Book Review – Do Not Hinder Them

I had the opportunity to review Justin Peters new book addressing childhood conversions, Do Not Hinder Them: A Biblical Examination of Childhood Conversion.

The book is brief, only 100 plus pages or so, but it is a concise, withering analysis as to why youth are leaving church and drifting away from the Christian faith.

The so-called youth experts on social media want us to believe it is because Christian kids lack the training in the basic apologetics to answer skeptics they will encounter at college. Or perhaps they don’t feel connected to church. In reality, as Peters’s explains, it is because kids have been led to pray a prayer of confession at an early age, and then rushed through the waters of baptism. Often times, the baptism of kids is for the purpose of bolstering numbers for the local church so they in turn can report those figures to the denominational headquarters.

The result is a kid who never really understood the Gospel message, who then prays a rehearsed prayer of confession given to him by his parents and youth pastor, and him becoming essentially a false convert. When he leaves home, he leaves the Christian faith because he never had genuine faith to begin with.

I would highly recommend parents, youth directors, and pastors to read this book and ponder the study Peters provides within it’s pages. My full review can be found over at the Bible Thumping Wingnut page,

Do Not Hinder Them – A Review

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5 thoughts on “Book Review – Do Not Hinder Them

  1. Sounds interesting! I was just thinking,we have some adults like that, too. Rushed through the ritual,not really understanding the gospel message.

  2. Fred–don’t you think this is also tied to Arminian theology? I had a Pastor at a SBC church who handled most Scripture well (although his take on predestination would make your head spin), but was certainly Arminian with regard to salvation. He used the ‘standard’ invitation and sinner’s prayer you’ve discussed, especially for VBS and funerals. It included the awful misuse of Revelation 3:20. Any time I hear this verse used like this, I get this visual of ‘poor’ Jesus standing in front of a door wringing His hands. You know, He’s done all He can, now it’s up to you. Our VBS always included this, the raised hands and count, and baptisms at the end of the week. He’s retired now and we have a reformed Pastor, so we’ve, thankfully, away from this. My Granddaughter did all this several years ago, and has shown no real fruit since, so we still look for opportunities to share the Gospel with her. The extra difficulty with this is that young people (and their parents) who go through this basically believe it’s like an inoculation, they’re covered, and nothing further is needed.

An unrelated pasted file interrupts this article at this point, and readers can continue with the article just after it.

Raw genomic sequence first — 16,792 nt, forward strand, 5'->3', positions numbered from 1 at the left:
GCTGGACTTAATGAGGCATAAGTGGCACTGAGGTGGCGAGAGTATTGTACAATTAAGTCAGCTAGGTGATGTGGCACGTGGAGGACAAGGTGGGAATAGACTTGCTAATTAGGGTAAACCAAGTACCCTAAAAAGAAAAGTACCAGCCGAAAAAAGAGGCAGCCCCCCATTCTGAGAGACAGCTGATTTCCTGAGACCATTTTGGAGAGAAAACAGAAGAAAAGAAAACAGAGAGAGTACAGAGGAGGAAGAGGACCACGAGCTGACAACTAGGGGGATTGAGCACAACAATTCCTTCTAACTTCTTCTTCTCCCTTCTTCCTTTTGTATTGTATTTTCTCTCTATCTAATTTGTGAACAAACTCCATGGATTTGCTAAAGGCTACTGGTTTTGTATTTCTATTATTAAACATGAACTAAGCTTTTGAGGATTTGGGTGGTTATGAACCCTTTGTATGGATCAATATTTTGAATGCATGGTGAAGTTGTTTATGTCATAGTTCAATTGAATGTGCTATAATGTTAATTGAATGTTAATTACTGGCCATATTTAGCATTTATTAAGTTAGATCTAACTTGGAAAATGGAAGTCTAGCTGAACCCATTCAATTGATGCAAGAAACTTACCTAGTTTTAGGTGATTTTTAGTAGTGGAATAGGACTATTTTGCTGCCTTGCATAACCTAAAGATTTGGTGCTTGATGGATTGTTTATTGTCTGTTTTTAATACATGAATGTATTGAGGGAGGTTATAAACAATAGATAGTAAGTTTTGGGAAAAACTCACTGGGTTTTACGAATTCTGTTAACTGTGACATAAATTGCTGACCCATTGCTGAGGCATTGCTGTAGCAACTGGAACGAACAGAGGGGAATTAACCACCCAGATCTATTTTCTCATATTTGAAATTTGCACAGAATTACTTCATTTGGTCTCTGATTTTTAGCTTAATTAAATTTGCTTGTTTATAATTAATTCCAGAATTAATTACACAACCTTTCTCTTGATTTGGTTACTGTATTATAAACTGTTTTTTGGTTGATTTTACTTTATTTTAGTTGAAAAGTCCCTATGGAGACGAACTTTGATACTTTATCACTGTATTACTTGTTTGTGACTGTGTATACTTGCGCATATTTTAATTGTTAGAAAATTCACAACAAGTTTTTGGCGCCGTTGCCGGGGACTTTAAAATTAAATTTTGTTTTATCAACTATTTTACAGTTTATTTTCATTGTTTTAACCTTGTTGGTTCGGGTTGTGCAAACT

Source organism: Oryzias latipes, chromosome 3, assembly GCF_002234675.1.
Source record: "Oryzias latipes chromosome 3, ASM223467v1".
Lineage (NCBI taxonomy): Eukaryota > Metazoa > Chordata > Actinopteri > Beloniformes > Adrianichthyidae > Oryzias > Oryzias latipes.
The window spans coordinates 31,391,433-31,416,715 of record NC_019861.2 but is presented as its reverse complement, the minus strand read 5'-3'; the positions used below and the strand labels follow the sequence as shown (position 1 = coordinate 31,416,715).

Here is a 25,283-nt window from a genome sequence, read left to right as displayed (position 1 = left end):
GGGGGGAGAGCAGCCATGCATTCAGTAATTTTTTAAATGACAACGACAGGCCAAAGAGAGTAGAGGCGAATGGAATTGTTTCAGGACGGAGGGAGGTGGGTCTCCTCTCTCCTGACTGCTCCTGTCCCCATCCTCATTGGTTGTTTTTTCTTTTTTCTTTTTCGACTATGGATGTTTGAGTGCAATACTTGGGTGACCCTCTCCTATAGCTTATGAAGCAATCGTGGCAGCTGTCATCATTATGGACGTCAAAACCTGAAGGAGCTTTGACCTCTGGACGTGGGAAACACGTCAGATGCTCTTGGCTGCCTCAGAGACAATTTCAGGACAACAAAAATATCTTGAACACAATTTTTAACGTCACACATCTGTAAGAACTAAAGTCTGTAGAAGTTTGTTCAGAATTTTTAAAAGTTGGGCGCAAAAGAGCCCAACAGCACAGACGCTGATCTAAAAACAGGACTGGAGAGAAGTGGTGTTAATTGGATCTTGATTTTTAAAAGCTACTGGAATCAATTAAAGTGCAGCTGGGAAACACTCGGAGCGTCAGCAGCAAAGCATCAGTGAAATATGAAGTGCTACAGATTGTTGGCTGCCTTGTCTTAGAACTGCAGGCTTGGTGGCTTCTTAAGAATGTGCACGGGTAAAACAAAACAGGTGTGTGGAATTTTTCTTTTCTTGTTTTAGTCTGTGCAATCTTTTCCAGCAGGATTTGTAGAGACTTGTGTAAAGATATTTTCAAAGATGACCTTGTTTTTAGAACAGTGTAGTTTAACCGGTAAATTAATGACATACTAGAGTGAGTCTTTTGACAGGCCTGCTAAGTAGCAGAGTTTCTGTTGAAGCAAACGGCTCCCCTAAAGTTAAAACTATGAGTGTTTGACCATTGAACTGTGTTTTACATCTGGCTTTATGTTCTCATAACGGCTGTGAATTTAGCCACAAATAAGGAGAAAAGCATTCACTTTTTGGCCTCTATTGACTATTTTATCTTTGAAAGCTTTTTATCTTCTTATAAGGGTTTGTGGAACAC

3. There could be some truth to the Arminian theology. Most SBC churches value experience, outward, visible evidences of salvation, and of course, the idea of making a decision. Certainly all of those marks stems from a general, man-focused view of salvation. Add that to a ridiculous notion that numbers (which again, is perceived as a sign of genuine, spiritual activity) are to be valued when it comes to membership and church attenders and baptisms, and that is a lethal spiritual cocktail.

  4. Wow sounds like a good book. We definitely need a biblical view of apostasy in interpreting the apostasy and departure of why youths are leaving the church.

  5. I’m gonna have to get hold of this book. As a father of two boys (6 & 2 1/2) this is important to me. I had to tell me wife just this week to turn down my mother in laws invitation for my 6 yr old to attend VBS at a prominent SBC church here in Georgia for this very concern. I went through all that in my church growing up and have experienced the pitfalls myself. It wreaks spiritual havoc and I want to shepherd my kids in a biblical way and pray for real conversion with real fruit. Here in the South it’s hard feeling like the only one who cares about this, but if that’s the cost so be it. Thanks for the heads up on this book.

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